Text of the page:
April 17th, 2020
(published in The Daily Memphian)
When I went off to college to the University of Tennessee, I was braced for change.
I knew I would have to figure out how to do laundry. And that no one was going to wake me up and make sure I got my butt to class, or tell me to do my homework, or to eat more vegetables. And that the last thing I wanted to do was call my father and tell him I needed more money – he’d made that abundantly clear.
But I knew I’d still have what I’d always had to get me through tough spots, to look forward to even in the stress of the moment, to restore order in chaos.
I’d always have barbecue. In all the vast experience of my 17 years, wherever I was in the city and in the world I roamed, barbecue was never more than three blocks away. Some better than others, but all good, all close, all comforting. That would be the case where I was going.
Wrong. Like so many assumptions about college, so very wrong.
Even though it’s in my state, Knoxville doesn’t know any more about barbecue than a pig knows about Sunday. Then and now.
However, there were a couple of places that provided affordable consolation in greasy bags, personality unavailable in the chain choices, taste unavailable on the strip below the campus.
In the time of Covid-19, our memories are surfacing, bringing us together in our time apart, reminding us of each other, and of the things and times we shared in our time together.
This week, several friends sent me messages independent of each other, and photos, of those two places that we shared a half century ago – places for comfort food.
One was on University, just a mile or so from campus, but much further in experience and circumstance, the other side of the interstate, the other side of town. By day, the building was shared space between a small grocery and fish market on one side, and a meat market on the other – but I was never there by day. By night – or very early in the morning depending on what two or three a.m. is to you – the meat market side was Brother Jack’s.
There was pork in there, and hot sauce, and the warmth it brings. It also looked like frat row in there – no women while dorms had hours, and only the bravest of dates after hours were lifted, willing to face the fare.
What I remember, and the visits are as fuzzy as I was at the time, Brother Jack sat in the corner on a stool next to a popcorn machine converted to rotisserie basting God-knows-what was turning in there, and his son-in-law, Sarge, manned the counter in his army sergeant uniform jacket. There were ribs, but ribs weren’t the main fare for this bunch.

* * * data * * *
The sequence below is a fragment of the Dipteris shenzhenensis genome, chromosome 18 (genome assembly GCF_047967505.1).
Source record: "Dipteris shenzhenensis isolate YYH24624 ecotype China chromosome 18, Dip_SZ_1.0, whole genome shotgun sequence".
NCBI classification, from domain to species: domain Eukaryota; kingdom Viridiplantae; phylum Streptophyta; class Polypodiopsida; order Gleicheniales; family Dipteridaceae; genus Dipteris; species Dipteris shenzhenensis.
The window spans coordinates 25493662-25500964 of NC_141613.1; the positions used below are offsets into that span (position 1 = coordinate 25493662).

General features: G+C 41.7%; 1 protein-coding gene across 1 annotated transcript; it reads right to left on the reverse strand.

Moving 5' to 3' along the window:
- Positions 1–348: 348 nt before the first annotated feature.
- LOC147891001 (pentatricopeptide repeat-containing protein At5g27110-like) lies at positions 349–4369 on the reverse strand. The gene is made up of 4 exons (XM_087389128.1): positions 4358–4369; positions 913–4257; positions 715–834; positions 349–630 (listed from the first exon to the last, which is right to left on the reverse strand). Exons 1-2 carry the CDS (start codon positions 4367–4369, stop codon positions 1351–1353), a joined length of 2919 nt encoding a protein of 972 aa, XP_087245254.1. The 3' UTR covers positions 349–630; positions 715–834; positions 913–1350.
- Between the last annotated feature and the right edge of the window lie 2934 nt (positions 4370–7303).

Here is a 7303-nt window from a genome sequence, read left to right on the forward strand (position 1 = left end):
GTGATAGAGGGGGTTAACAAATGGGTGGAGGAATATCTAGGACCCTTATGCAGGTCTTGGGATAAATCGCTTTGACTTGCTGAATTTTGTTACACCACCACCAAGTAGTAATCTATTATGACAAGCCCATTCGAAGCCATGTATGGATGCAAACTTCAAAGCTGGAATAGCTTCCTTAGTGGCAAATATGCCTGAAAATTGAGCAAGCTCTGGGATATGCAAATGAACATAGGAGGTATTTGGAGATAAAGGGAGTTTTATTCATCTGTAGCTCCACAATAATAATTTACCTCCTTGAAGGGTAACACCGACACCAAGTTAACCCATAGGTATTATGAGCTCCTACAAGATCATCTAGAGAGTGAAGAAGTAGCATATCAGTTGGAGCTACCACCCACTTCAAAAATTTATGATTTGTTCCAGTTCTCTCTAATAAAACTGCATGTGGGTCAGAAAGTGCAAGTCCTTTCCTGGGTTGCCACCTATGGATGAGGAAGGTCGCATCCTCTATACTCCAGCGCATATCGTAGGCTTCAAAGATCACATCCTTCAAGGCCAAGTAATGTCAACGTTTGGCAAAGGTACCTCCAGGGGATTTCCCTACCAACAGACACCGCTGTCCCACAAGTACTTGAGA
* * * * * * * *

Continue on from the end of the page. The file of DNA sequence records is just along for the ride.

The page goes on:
The frat boys wanted pig burgers – supposedly meat cut from the backs of slabs of ribs, ground, pressed into patties by hand, seasoned, cooked on a flat top, disturbingly white even after being cooked, and served between two pieces of white marshmallow bread ... think Wonder. I think they were a quarter.
We stood packing the small place and overflowing outside, there were no seats, and imploring, “Hit me, Sarge.” That meant to douse your pig burger with their hot sauce, a nuclear concoction that set your tongue on fire and melted the roof of your mouth.
When somebody yelled “Hit me, Sarge,” Brother Jack would cackle over by the popcorn rotisserie.
The hangover cure value of pig burgers was based on that sauce. You were so busy dealing with the aftermath of eating them, you forgot your headache.
The other place was the Smoky Mountain Market – or the Smoky Mtn. Market as the pole sign said – or the Smoky Mt. Market as the sign on the front said. It was a convenience store on Chapman Highway just across the Tennessee River, but the convenience was the food.
There were hot dogs in there. Better yet, there were Smoky Mountain Market Chili Cheese Dogs in there. Two dogs, split and grilled crispy black on the bottom, slapped on a hot dog bun open face, covered with chili, mustard, onions and a couple of squares of sliced American, and then topped with another hot dog bun. Damn. Then there was the Full House. Take a big Styrofoam cup, stand two tamales up inside end-to-end, and fill it with chopped onions, grated cheese, and chili. OMG.
Most of the times when I’d visit, weeknights around 10 or 11 on a study break or a what-the-hell, why-not break, the guy running the counter crew was named Red, skinny and about five-five, the styled eponymous hair about six inches of that. I used to order milk just to hear him scream out, “Pint-a-white!” The scream was so the guy on the covered porch out front where the cooler was could hear him. When he had the milk, he’d scream back, “Pint-a-white!”, and toss the pint carton 20 feet through the open window to Red.
We remember the food, and what it meant to us.
After this is over, I’m going to remember the windows at Caritas Village turned into takeout, manned by volunteers, and serving those out front kept six feet apart by handmade numbered signs. Those who could pay and those who couldn’t were all served.
I’m going to remember Elwood’s Shack feeding the health care workers, and the Salvation Army feeding the homeless with food bought from local restaurants.
I’m going to remember that each takeout entrée I bought from Mortimer’s came with a roll of toilet paper, and every takeout package I bought from Huey’s came with a handwritten message of thanks and good wishes from the staff styled on the top.
And there’s still barbecue every three blocks or so.
You and I will both remember the unforgettable, those who served us and others through all of this.
Remember them when you give, and when you tip for takeout now, and when you tip period.
I’m a Memphian, and as they say, you are what you eat.
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